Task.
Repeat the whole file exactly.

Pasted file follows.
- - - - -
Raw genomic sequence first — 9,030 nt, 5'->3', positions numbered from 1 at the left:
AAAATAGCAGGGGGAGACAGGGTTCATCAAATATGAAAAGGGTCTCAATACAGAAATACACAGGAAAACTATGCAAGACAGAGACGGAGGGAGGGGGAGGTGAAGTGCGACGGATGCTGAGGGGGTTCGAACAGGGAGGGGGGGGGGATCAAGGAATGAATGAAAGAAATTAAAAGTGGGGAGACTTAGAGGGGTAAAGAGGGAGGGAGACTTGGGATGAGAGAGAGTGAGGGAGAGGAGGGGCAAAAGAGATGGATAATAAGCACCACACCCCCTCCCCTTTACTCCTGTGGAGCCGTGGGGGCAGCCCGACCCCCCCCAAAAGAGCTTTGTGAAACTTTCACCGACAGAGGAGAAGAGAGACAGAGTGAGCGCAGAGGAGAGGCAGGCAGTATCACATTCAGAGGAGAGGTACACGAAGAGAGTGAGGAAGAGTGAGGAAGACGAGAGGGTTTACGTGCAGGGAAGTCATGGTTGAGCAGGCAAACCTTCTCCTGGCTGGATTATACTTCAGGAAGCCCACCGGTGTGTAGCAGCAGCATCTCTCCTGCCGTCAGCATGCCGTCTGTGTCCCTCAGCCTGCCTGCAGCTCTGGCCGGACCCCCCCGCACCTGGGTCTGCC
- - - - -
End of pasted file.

Raw genomic sequence first — 9,030 nt, 5'->3', positions numbered from 1 at the left:
AAAATAGCAGGGGGAGACAGGGTTCATCAAATATGAAAAGGGTCTCAATACAGAAATACACAGGAAAACTATGCAAGACAGAGACGGAGGGAGGGGGAGGTGAAGTGCGACGGATGCTGAGGGGGTTCGAACAGGGAGGGGGGGGGGATCAAGGAATGAATGAAAGAAATTAAAAGTGGGGAGACTTAGAGGGGTAAAGAGGGAGGGAGACTTGGGATGAGAGAGAGTGAGGGAGAGGAGGGGCAAAAGAGATGGATAATAAGCACCACACCCCCTCCCCTTTACTCCTGTGGAGCCGTGGGGGCAGCCCGACCCCCCCCAAAAGAGCTTTGTGAAACTTTCACCGACAGAGGAGAAGAGAGACAGAGTGAGCGCAGAGGAGAGGCAGGCAGTATCACATTCAGAGGAGAGGTACACGAAGAGAGTGAGGAAGAGTGAGGAAGACGAGAGGGTTTACGTGCAGGGAAGTCATGGTTGAGCAGGCAAACCTTCTCCTGGCTGGATTATACTTCAGGAAGCCCACCGGTGTGTAGCAGCAGCATCTCTCCTGCCGTCAGCATGCCGTCTGTGTCCCTCAGCCTGCCTGCAGCTCTGGCCGGACCCCCCCGCACCTGGGTCTGCC